1st Edition

Occupational Therapy for Adults With Intellectual Disability

By Kimberly Bryze Copyright 2020

    Occupational Therapy for Adults With Intellectual Disability provides occupational therapy practitioners and students with occupation-based solutions to serve and empower individuals with intellectual disabilities, as well as their families and caregivers, towards more self-determined, authentic lives.
    There are few texts that exist within occupational therapy that support this population. Dr. Kimberly Bryze and the contributing authors are all occupational therapists who have or currently provide occupational therapy services to adults with intellectual disability in various settings. They bring their expertise in scholarship and offer thoughtful, evidence-based approaches for practitioners to create change for individuals, communities, organizations, and society.
    This text presents an occupational perspective of individuals with intellectual disability given its focus on the following:

    •  quality of living
    •  social well-being
    •  role competence
    • occupational identity
    •  self-advocacy
    •  occupational justice

    Occupational Therapy for Adults with Intellectual Disability is ideal for occupational therapy educators who teach content related to adults with intellectual and developmental disabilities, occupational therapy practitioners who provide services to adults with intellectual disability in various clinical, community, and residential settings, and occupational therapy students.
    Included with the text are online supplemental materials for faculty use in the classroom.

    The intentional, occupational focus ensures that the content is consistent with recommended practice in current occupational therapy. Occupational therapy practitioners will look to this text to provide evidence-based interventions and when developing consultative programs for persons with intellectual disability across many different settings.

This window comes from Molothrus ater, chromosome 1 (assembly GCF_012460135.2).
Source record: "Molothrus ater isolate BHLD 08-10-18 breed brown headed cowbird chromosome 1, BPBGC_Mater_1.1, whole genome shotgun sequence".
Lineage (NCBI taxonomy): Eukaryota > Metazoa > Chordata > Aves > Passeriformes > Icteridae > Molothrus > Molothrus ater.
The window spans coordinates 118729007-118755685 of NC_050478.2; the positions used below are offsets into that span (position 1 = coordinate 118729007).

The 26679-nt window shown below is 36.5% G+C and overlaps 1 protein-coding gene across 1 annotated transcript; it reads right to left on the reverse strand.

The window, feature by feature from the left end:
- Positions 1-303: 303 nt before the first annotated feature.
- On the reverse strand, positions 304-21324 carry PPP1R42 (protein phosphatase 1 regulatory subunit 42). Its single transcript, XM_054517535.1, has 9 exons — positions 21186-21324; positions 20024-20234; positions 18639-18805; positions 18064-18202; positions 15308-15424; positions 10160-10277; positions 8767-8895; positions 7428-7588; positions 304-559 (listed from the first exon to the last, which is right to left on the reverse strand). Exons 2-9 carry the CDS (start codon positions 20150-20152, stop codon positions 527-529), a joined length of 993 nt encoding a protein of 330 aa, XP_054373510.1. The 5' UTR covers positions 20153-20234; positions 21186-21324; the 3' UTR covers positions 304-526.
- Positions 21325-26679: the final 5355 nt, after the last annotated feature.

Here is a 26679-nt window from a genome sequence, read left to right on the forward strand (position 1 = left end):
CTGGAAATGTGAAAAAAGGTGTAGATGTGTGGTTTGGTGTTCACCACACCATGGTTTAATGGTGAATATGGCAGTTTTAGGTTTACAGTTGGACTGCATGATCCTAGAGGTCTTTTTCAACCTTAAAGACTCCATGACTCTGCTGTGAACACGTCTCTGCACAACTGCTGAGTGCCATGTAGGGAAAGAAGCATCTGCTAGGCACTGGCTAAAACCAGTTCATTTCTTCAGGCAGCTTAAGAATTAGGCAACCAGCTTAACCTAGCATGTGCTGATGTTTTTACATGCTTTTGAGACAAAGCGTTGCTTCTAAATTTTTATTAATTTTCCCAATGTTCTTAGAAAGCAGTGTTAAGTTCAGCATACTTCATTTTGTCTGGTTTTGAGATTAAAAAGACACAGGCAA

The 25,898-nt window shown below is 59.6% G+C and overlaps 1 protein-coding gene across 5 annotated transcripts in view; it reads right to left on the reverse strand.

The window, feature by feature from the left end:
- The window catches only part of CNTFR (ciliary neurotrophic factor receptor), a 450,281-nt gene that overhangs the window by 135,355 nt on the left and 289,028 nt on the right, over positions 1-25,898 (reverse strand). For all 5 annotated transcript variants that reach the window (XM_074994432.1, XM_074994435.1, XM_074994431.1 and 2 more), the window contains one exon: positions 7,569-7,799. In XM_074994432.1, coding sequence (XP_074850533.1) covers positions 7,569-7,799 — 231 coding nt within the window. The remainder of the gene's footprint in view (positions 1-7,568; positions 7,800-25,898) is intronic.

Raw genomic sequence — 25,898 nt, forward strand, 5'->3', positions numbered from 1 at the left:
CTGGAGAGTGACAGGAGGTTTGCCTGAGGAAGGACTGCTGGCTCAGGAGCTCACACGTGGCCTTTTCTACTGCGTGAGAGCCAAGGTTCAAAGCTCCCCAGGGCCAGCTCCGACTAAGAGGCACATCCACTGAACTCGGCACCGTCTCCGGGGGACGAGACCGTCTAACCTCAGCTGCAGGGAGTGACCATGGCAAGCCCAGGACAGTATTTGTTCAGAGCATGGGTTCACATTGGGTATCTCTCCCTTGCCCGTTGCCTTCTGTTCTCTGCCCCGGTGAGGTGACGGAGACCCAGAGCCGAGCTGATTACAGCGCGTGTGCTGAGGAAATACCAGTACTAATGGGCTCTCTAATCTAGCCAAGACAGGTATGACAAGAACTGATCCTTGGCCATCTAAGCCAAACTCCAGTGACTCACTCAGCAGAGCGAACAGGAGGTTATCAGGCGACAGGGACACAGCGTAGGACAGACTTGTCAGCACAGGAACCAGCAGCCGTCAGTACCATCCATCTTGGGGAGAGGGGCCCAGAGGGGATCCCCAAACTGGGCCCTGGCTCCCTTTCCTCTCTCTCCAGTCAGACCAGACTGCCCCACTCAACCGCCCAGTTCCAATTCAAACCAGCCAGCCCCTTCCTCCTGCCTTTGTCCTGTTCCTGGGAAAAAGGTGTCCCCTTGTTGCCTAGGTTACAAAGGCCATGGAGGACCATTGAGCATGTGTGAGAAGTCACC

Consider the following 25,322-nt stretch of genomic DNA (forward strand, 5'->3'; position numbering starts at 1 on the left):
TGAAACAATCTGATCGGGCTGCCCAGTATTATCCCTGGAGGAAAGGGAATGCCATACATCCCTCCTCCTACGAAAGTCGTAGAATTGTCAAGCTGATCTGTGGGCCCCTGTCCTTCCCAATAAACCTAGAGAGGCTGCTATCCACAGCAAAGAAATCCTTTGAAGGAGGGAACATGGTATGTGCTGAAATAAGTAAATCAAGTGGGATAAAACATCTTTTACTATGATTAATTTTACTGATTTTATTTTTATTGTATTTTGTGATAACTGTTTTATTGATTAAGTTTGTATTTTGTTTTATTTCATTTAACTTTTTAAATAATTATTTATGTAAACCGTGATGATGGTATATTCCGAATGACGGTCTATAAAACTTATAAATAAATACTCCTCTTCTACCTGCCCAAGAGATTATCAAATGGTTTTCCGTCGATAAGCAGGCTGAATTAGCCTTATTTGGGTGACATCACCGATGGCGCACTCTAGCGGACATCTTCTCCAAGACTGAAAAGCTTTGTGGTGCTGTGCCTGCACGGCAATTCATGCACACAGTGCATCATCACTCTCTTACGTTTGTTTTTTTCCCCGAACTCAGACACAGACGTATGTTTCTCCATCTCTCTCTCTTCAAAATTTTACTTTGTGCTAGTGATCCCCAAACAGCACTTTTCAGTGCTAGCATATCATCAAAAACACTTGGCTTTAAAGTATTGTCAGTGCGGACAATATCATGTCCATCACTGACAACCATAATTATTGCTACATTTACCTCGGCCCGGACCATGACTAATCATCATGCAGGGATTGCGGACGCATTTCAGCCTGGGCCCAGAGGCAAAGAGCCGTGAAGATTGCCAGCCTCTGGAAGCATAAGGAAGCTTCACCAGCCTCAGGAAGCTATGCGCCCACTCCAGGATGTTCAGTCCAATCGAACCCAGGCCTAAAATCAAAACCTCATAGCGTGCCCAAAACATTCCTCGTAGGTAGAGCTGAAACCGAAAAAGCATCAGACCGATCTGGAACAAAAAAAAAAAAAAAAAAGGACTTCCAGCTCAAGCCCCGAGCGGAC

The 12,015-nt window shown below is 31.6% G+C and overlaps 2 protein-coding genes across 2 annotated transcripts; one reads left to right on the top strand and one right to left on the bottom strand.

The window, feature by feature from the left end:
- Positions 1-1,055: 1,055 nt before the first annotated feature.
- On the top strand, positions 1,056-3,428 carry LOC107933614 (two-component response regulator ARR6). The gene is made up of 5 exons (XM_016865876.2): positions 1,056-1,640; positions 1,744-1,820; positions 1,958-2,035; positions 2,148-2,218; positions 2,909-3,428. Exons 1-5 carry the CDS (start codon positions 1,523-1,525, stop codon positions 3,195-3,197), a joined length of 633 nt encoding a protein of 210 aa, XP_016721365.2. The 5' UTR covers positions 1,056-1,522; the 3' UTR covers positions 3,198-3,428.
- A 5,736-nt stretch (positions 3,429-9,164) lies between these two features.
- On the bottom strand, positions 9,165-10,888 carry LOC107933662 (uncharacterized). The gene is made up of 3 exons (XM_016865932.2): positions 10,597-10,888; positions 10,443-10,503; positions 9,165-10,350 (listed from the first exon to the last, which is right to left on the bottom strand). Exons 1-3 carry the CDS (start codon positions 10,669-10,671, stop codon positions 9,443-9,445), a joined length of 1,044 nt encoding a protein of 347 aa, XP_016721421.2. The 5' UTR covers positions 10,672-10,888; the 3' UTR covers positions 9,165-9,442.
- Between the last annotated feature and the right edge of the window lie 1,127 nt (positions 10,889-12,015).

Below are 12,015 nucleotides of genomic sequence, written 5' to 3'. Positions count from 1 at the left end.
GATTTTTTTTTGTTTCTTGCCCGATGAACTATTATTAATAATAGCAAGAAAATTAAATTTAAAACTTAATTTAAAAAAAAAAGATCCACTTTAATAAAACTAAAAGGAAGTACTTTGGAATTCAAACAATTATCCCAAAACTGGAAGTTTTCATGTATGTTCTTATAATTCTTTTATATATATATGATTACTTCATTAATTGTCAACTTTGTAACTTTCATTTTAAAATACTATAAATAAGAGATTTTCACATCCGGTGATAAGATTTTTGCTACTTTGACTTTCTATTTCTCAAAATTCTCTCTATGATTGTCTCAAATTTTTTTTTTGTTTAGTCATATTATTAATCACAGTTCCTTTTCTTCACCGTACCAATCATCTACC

Chapter 1: Intellectual Disability and Occupational Therapy

    Chapter 2: Health Policy and Funding for Adults With Intellectual Disability:Past, Present, and Future Directions

    Chapter 3: Neurobehavior

    Chapter 4: Attitudes and Beliefs That Guide Occupational Therapy Practice for AdultsWith Intellectual Disability

    Chapter 5: Promoting

    Participation in Context Through Self-Determination

    Chapter 6: The Human-Ness of Relationships

    Chapter 7: Evaluation of Occupational Performance and Engagement

    Chapter 8: Promoting

    Participation and Occupational Engagement

    Chapter 9: Home Life

    Chapter 10: Work Life

    Chapter 11: Leisure Life

    Chapter 12: Spiritual Life

    Chapter 13: The Use of Technology to Enhance


    Chapter 14: Peer Mentoring and Support

    Chapter 15: Person-Centered Planning

    Chapter 16: Preventative and Primary Care for Persons With Intellectual Disability

    Chapter 17: Older Adults With Intellectual Disability

    Chapter 18: Consultation, Collaboration, and Coaching: The Role of Occupational Therapy

    Chapter 19: Visions for the Future


    Kimberly Bryze, PhD, OTR/L is Program Director and Professor of Occupational Therapy at Midwestern University in Downers Grove, Illinois. In her faculty role, she teaches courses focused on occupation, intellectual disability, and professional development. She mentors students through their qualitative research studies as well as their doctoral capstone projects. She earned a baccalaureate degree in Special Education from Bradley University in Peoria Illinois, bachelor and master of science degrees in Occupational Therapy from the University of Illinois at Chicago, and a doctor of philosophy degree in Special Education from the University of Illinois at Chicago. 

    In addition to her academic teaching in university settings, Dr. Bryze taught children with special education needs for several years before earning a second baccalaureate degree in Occupational Therapy. As an occupational therapist since 1982, she has worked with children, adolescents, and adults who have intellectual, developmental, and social-emotional disabilities in a variety of practice arenas, including public and therapeutic day schools, outpatient pediatric clinics, early intervention, home health, and residential settings. Her 1991 master’s thesis focused on functional assessment of adults with developmental disabilities, and her 2006 doctoral dissertation addressed collaboration between special educators and occupational therapists who serve students with autism. 
    Dr. Bryze began her service to adults with intellectual disability as a volunteer while still in high school and has never veered far from this first professional love. She now serves as a member of the Board of Directors for L’Arche Chicago. In addition to her academic life, she continues to consult to various agencies, teach workshops and seminars, and practice occupational therapy with adults with intellectual disability. In her personal life, she enjoys being a wife, mother, “cat mom,” gardener, and, especially, “Grammy” to three precious grandchildren.